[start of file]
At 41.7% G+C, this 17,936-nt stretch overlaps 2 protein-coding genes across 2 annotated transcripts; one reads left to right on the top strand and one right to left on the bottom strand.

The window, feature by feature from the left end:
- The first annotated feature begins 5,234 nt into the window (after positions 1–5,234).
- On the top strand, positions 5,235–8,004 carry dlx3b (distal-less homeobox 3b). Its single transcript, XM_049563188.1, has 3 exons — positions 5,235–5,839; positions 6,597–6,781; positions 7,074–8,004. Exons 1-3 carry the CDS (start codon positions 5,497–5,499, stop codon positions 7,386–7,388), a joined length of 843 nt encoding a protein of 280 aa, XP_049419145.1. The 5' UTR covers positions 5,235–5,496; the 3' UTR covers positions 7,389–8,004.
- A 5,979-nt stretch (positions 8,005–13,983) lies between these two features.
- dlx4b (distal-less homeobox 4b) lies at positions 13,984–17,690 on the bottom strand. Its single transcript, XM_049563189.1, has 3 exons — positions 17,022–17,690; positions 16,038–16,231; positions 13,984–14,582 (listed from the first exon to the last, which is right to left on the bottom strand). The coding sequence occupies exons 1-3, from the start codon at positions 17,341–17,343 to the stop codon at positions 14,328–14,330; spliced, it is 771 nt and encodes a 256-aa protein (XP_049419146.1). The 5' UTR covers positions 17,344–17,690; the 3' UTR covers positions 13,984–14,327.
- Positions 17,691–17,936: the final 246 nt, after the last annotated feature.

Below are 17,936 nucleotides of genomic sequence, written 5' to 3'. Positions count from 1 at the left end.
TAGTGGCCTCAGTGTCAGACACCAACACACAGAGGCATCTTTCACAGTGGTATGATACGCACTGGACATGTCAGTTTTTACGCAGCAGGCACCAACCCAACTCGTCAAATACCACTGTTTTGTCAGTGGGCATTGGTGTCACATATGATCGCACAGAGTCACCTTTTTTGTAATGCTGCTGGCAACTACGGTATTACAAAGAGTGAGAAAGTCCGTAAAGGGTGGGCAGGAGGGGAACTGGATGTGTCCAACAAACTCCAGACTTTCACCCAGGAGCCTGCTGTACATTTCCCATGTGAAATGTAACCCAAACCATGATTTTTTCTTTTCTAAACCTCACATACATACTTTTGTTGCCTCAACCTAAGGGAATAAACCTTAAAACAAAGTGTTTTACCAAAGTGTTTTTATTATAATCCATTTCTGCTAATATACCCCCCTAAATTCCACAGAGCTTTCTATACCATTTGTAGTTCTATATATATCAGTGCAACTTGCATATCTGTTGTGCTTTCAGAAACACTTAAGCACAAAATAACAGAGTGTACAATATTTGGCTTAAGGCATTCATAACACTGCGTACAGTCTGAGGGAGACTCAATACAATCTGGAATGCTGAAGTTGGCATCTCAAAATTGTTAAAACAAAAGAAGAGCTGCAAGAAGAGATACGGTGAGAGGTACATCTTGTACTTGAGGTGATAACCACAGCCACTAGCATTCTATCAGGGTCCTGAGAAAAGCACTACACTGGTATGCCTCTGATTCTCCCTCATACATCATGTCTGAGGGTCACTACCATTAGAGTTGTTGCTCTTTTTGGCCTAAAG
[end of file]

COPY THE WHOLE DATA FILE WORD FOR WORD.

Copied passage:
At 41.7% G+C, this 17,936-nt stretch overlaps 2 protein-coding genes across 2 annotated transcripts; one reads left to right on the top strand and one right to left on the bottom strand.

The window, feature by feature from the left end:
- The first annotated feature begins 5,234 nt into the window (after positions 1–5,234).
- On the top strand, positions 5,235–8,004 carry dlx3b (distal-less homeobox 3b). Its single transcript, XM_049563188.1, has 3 exons — positions 5,235–5,839; positions 6,597–6,781; positions 7,074–8,004. Exons 1-3 carry the CDS (start codon positions 5,497–5,499, stop codon positions 7,386–7,388), a joined length of 843 nt encoding a protein of 280 aa, XP_049419145.1. The 5' UTR covers positions 5,235–5,496; the 3' UTR covers positions 7,389–8,004.
- A 5,979-nt stretch (positions 8,005–13,983) lies between these two features.
- dlx4b (distal-less homeobox 4b) lies at positions 13,984–17,690 on the bottom strand. Its single transcript, XM_049563189.1, has 3 exons — positions 17,022–17,690; positions 16,038–16,231; positions 13,984–14,582 (listed from the first exon to the last, which is right to left on the bottom strand). The coding sequence occupies exons 1-3, from the start codon at positions 17,341–17,343 to the stop codon at positions 14,328–14,330; spliced, it is 771 nt and encodes a 256-aa protein (XP_049419146.1). The 5' UTR covers positions 17,344–17,690; the 3' UTR covers positions 13,984–14,327.
- Positions 17,691–17,936: the final 246 nt, after the last annotated feature.

Below are 17,936 nucleotides of genomic sequence, written 5' to 3'. Positions count from 1 at the left end.
TAGTGGCCTCAGTGTCAGACACCAACACACAGAGGCATCTTTCACAGTGGTATGATACGCACTGGACATGTCAGTTTTTACGCAGCAGGCACCAACCCAACTCGTCAAATACCACTGTTTTGTCAGTGGGCATTGGTGTCACATATGATCGCACAGAGTCACCTTTTTTGTAATGCTGCTGGCAACTACGGTATTACAAAGAGTGAGAAAGTCCGTAAAGGGTGGGCAGGAGGGGAACTGGATGTGTCCAACAAACTCCAGACTTTCACCCAGGAGCCTGCTGTACATTTCCCATGTGAAATGTAACCCAAACCATGATTTTTTCTTTTCTAAACCTCACATACATACTTTTGTTGCCTCAACCTAAGGGAATAAACCTTAAAACAAAGTGTTTTACCAAAGTGTTTTTATTATAATCCATTTCTGCTAATATACCCCCCTAAATTCCACAGAGCTTTCTATACCATTTGTAGTTCTATATATATCAGTGCAACTTGCATATCTGTTGTGCTTTCAGAAACACTTAAGCACAAAATAACAGAGTGTACAATATTTGGCTTAAGGCATTCATAACACTGCGTACAGTCTGAGGGAGACTCAATACAATCTGGAATGCTGAAGTTGGCATCTCAAAATTGTTAAAACAAAAGAAGAGCTGCAAGAAGAGATACGGTGAGAGGTACATCTTGTACTTGAGGTGATAACCACAGCCACTAGCATTCTATCAGGGTCCTGAGAAAAGCACTACACTGGTATGCCTCTGATTCTCCCTCATACATCATGTCTGAGGGTCACTACCATTAGAGTTGTTGCTCTTTTTGGCCTAAAG